Ref Number: 00284
Ref Number: 00284
George Brannon was born in Ireland in 1784, and the next thing we know about him is that he was married in Alverstoke near Gosport on March 17, 1812. George was almost entirely self-educated but became one of the most prominent engravers of his time. In his obituary (likely penned by his son Philip), it is mentioned that in his early years as an artist, he displayed great awareness and skill as he progressed through his apprenticeship with the masters. He went on to become an accomplished artist in both water and oil, in addition to possessing a keen eye for architecture.
Over the course of the following years, nine new additions were added to the Brannon family of which only six actually survived to maturation, which was in those days fairly common. Their two most well-known offspring were Alfred and Philip, who both followed in their father’s footsteps by becoming renowned artists, engravers, architects, civil engineers, and inventors.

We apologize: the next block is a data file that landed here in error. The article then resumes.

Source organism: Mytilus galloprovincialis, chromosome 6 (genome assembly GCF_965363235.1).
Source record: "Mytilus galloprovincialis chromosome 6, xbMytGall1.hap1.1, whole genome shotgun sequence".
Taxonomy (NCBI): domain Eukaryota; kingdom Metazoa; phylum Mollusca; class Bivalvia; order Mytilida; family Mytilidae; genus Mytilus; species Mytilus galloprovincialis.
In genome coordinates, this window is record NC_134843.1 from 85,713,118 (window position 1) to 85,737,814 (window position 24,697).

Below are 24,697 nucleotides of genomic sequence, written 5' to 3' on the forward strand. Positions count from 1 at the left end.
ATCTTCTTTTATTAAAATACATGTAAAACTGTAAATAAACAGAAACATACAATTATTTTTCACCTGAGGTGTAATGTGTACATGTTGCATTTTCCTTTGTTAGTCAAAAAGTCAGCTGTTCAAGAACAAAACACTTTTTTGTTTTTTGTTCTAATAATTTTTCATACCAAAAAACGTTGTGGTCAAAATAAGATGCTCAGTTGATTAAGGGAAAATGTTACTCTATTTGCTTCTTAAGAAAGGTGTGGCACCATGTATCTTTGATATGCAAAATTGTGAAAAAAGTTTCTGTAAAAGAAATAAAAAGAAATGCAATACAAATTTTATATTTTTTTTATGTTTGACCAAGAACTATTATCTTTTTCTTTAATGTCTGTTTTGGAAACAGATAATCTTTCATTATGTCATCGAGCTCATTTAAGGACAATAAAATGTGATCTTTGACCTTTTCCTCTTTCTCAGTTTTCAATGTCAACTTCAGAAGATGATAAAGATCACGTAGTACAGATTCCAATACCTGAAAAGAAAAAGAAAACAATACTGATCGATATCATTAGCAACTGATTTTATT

The precise date of the families’ relocation to the island is undocumented, but the preface of Raymond Turley’s 1831 publication “1831 Vectis Scenery” suggests that they had been established there for approximately 18 to 20 years.
It is believed they moved to the island around 1809 and settled in the “Landscape Cottage” on Wotton Common. Here he began engraving and publishing the magnificent engravings of the Island that we recognise today.
By 1824, the family business was well-established, and he had developed a style and realistic sharpness that elevated his technique to the level of the masters he had studied. They produced engravings of the Island as well as other nearby cities, including Southampton.
George Brannon retired at the age of 83, after which he dabbled in publishing and speculative construction, as well as promoting the “Reform Bill” with great zeal, which he was ecstatic to see passed, according to his son Philip at the time. In addition to this, he occasionally drew a few engravings. He passed away on March 23, 1860.
Both sons Alfred and Philip continued to run the business, Philip went on to become an inventor but fell on hard times over the following years on several occasions. Later, George’s descendant became one of the founding members of the continuously operating Isle of Wight County Press.